Call for Papers
Passages are central objects of study across humanities disciplines. From textual excerpts to the shopping arcades theorized by Walter Benjamin, from the Middle Passage of the Atlantic slave trade to present-day forms of migration and resettlement, and from transitions depicted in the Bildungsroman to ritual praxis, ‘passages’ are understood and interpreted in many ways. Whether structural, semiotic, spatial/geographic, temporal, existential, societal, or institutional, passages refer to paths toward and processes of (status) change. They connect and thereby engender difference. They enable entrances and exits, arrivals and departures, while they also foster moments of liminality and suspension in between. Unlike thresholds that are simply crossed, passages imply journeys of duration, prompting anticipation of the new and foreign as well as a sense of existential finitude. Never smooth, passages come with challenges and risks as they bear the potential for breaks and ruptures.
In addition to exploring ‘passages’ in such myriad senses, the 2019 Hermes Summer School aims to foster a concept-based, interdisciplinary dialogue on how to approach and theorize such a term. Based on the notion that concepts function as crystallized mini-theories (Mieke Bal) and travel through times, contexts, and discursive settings, a conceptual approach to ‘passages’ will provide us with analytical tools to (re-)focus our research questions and create a meaningful exchange across disciplinary, national and linguistic boundaries. We invite participants to employ concepts in the study of culture such as Cultural Memory, Performativity, Space, Infrastructure, Knowledge, Media, Body, (Cultural) Translation among others, as they approach the topic of ‘passages’ and to explicitly reflect on their value and limits for their research. How can various definitions of and approaches to ‘passages’ travel and transfer between disciplines and thereby stimulate cross-disciplinary research? How do concepts in the Study of Culture enable meaningful passages between disciplinary contexts?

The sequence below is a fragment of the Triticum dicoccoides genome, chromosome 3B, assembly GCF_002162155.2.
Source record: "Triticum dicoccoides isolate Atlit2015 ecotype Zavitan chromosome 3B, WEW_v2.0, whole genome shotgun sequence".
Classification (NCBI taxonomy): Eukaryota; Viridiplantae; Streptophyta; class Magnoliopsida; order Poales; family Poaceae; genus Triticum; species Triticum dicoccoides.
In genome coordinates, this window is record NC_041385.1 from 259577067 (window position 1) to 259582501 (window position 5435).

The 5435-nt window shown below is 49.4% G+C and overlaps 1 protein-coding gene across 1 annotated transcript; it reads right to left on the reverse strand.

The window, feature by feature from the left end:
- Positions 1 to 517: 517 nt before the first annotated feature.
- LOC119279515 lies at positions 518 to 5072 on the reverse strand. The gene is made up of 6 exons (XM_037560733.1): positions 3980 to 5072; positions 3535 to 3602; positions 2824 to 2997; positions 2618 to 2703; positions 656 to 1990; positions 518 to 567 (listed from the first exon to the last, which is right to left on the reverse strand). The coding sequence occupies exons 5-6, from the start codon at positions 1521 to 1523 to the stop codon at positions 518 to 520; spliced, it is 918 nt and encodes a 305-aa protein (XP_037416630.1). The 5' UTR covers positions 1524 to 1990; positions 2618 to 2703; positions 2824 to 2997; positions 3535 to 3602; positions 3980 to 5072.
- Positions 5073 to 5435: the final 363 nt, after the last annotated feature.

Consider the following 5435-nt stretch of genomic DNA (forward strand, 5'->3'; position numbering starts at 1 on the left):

Each paper will be allotted 20 minutes. In addition to presenting their own work and areas of expertise, speakers are strongly encouraged to reflect on the concepts they employ in their analyses. A reader with selected literature on the topic of ‘passages’ will be provided. Please send your proposals including an abstract (200 words) and a short bio note (150 words, including your name, email address, institutional affiliation, dissertation topic, and disciplinary anchoring) to firstname.lastname@example.org by January 31, 2019.
We welcome abstracts related but not limited to the areas listed below:
- social passages including rites of passage; migration and (re-)settlement; politics, regimes, and violence; class im/mobilities; passages between “identities” (racial, gendered, sexual)
- historical passages (periodizations, transitions)
- linguistic and symbolic passages via translation or adaptation
- textual passages (genres, forms, structures)
- narrating/representing passages (e.g. as a trope or formal feature in cultural products)
- theories of passage in ritual studies/cultural anthropology and their heuristic potential for the study of literature and culture
The Graduate Centre for the Study of Culture (GCSC) is a founding member of the Hermes Consortium for Literary and Cultural Studies, a long-standing collaboration of eleven doctoral schools in Belgium, The Czech Republic, Denmark, Finland, Germany, Great Britain, the Netherlands, Portugal, Spain, and the USA. The Consortium’s annual summer school, hosted in turn by each partner institution, brings together specialists, delegates from the partner universities, and 22 PhD students (two per university). An intensive training workshop and work-in-progress presentations focus on shared methodologies and interdisciplinary themes and lead to the publication of an annual edited volume, published by UCL Press in the Comparative Literature and Culture series.
Accommodation for delegates, speakers and student participants will be provided for five nights (May 19–23 at Rauischholzhausen Castle and May 23–24 at a hotel centrally located in Frankfurt am Main). A shuttle to Rauischholzhausen will leave from the Main Station in Giessen on May 19 in the late afternoon; those travelling by plane can easily reach Giessen via train after landing in Frankfurt am Main. The program will end in Frankfurt on May 24 in the early afternoon. Participants are requested to make their own travel arrangements.
Elizabeth Kovach, Jens Kugele, and Ansgar Nünning on behalf of the Hermes Consortium